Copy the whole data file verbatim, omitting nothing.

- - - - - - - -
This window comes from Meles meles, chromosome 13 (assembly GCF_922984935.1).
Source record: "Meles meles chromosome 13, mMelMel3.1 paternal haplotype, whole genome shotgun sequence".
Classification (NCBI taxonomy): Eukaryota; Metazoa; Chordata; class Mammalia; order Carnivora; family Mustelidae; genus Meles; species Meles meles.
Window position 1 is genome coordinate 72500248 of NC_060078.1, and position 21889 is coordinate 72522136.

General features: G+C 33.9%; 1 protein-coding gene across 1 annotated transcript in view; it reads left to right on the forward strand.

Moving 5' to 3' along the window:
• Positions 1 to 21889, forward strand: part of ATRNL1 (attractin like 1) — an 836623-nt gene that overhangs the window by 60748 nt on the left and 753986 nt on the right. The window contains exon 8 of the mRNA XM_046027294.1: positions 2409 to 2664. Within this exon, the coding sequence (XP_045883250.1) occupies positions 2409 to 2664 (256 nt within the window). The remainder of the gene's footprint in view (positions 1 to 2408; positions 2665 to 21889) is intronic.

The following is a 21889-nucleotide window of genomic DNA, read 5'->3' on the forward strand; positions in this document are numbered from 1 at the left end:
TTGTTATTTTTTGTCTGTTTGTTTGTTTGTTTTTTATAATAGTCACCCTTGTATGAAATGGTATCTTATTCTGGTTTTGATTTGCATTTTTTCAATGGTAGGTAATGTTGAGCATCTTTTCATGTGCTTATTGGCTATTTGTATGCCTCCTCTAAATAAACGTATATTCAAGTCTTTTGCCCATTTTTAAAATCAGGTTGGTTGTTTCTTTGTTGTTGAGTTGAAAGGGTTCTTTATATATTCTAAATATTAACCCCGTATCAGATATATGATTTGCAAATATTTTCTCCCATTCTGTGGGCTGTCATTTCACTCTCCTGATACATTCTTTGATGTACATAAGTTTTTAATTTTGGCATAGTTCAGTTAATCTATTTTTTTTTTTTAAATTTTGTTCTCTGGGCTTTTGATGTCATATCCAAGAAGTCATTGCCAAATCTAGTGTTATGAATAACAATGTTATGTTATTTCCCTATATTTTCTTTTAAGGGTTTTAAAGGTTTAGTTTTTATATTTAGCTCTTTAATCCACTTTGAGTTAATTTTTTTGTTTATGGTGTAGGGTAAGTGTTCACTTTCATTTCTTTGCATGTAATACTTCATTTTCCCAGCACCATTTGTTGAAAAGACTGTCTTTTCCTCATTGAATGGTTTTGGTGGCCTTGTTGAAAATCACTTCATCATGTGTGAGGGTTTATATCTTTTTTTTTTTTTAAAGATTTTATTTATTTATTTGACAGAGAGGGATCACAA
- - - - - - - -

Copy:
This window comes from Meles meles, chromosome 13 (assembly GCF_922984935.1).
Source record: "Meles meles chromosome 13, mMelMel3.1 paternal haplotype, whole genome shotgun sequence".
Classification (NCBI taxonomy): Eukaryota; Metazoa; Chordata; class Mammalia; order Carnivora; family Mustelidae; genus Meles; species Meles meles.
Window position 1 is genome coordinate 72500248 of NC_060078.1, and position 21889 is coordinate 72522136.

General features: G+C 33.9%; 1 protein-coding gene across 1 annotated transcript in view; it reads left to right on the forward strand.

Moving 5' to 3' along the window:
• Positions 1 to 21889, forward strand: part of ATRNL1 (attractin like 1) — an 836623-nt gene that overhangs the window by 60748 nt on the left and 753986 nt on the right. The window contains exon 8 of the mRNA XM_046027294.1: positions 2409 to 2664. Within this exon, the coding sequence (XP_045883250.1) occupies positions 2409 to 2664 (256 nt within the window). The remainder of the gene's footprint in view (positions 1 to 2408; positions 2665 to 21889) is intronic.

The following is a 21889-nucleotide window of genomic DNA, read 5'->3' on the forward strand; positions in this document are numbered from 1 at the left end:
TTGTTATTTTTTGTCTGTTTGTTTGTTTGTTTTTTATAATAGTCACCCTTGTATGAAATGGTATCTTATTCTGGTTTTGATTTGCATTTTTTCAATGGTAGGTAATGTTGAGCATCTTTTCATGTGCTTATTGGCTATTTGTATGCCTCCTCTAAATAAACGTATATTCAAGTCTTTTGCCCATTTTTAAAATCAGGTTGGTTGTTTCTTTGTTGTTGAGTTGAAAGGGTTCTTTATATATTCTAAATATTAACCCCGTATCAGATATATGATTTGCAAATATTTTCTCCCATTCTGTGGGCTGTCATTTCACTCTCCTGATACATTCTTTGATGTACATAAGTTTTTAATTTTGGCATAGTTCAGTTAATCTATTTTTTTTTTTTAAATTTTGTTCTCTGGGCTTTTGATGTCATATCCAAGAAGTCATTGCCAAATCTAGTGTTATGAATAACAATGTTATGTTATTTCCCTATATTTTCTTTTAAGGGTTTTAAAGGTTTAGTTTTTATATTTAGCTCTTTAATCCACTTTGAGTTAATTTTTTTGTTTATGGTGTAGGGTAAGTGTTCACTTTCATTTCTTTGCATGTAATACTTCATTTTCCCAGCACCATTTGTTGAAAAGACTGTCTTTTCCTCATTGAATGGTTTTGGTGGCCTTGTTGAAAATCACTTCATCATGTGTGAGGGTTTATATCTTTTTTTTTTTTTAAAGATTTTATTTATTTATTTGACAGAGAGGGATCACAA